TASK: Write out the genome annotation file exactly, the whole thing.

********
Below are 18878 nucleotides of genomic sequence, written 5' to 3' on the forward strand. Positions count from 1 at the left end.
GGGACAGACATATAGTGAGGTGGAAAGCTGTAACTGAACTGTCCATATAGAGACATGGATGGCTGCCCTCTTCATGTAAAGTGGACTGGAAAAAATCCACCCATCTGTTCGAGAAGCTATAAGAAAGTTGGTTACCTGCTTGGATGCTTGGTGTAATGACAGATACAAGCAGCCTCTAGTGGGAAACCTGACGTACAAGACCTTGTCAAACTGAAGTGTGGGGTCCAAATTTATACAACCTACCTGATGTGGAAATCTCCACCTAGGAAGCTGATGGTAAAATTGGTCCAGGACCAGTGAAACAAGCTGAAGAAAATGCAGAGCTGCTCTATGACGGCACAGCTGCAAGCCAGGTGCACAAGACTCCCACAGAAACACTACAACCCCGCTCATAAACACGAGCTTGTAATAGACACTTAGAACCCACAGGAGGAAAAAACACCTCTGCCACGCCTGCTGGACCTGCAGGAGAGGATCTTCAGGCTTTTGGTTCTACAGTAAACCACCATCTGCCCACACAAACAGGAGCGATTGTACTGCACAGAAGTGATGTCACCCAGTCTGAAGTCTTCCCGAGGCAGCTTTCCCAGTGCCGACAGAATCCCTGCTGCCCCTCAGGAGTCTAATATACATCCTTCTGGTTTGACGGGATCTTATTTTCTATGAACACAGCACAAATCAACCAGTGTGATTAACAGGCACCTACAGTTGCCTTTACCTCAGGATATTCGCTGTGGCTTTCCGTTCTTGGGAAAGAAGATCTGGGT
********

Below are 18878 nucleotides of genomic sequence, written 5' to 3' on the forward strand. Positions count from 1 at the left end.
GGGACAGACATATAGTGAGGTGGAAAGCTGTAACTGAACTGTCCATATAGAGACATGGATGGCTGCCCTCTTCATGTAAAGTGGACTGGAAAAAATCCACCCATCTGTTCGAGAAGCTATAAGAAAGTTGGTTACCTGCTTGGATGCTTGGTGTAATGACAGATACAAGCAGCCTCTAGTGGGAAACCTGACGTACAAGACCTTGTCAAACTGAAGTGTGGGGTCCAAATTTATACAACCTACCTGATGTGGAAATCTCCACCTAGGAAGCTGATGGTAAAATTGGTCCAGGACCAGTGAAACAAGCTGAAGAAAATGCAGAGCTGCTCTATGACGGCACAGCTGCAAGCCAGGTGCACAAGACTCCCACAGAAACACTACAACCCCGCTCATAAACACGAGCTTGTAATAGACACTTAGAACCCACAGGAGGAAAAAACACCTCTGCCACGCCTGCTGGACCTGCAGGAGAGGATCTTCAGGCTTTTGGTTCTACAGTAAACCACCATCTGCCCACACAAACAGGAGCGATTGTACTGCACAGAAGTGATGTCACCCAGTCTGAAGTCTTCCCGAGGCAGCTTTCCCAGTGCCGACAGAATCCCTGCTGCCCCTCAGGAGTCTAATATACATCCTTCTGGTTTGACGGGATCTTATTTTCTATGAACACAGCACAAATCAACCAGTGTGATTAACAGGCACCTACAGTTGCCTTTACCTCAGGATATTCGCTGTGGCTTTCCGTTCTTGGGAAAGAAGATCTGGGT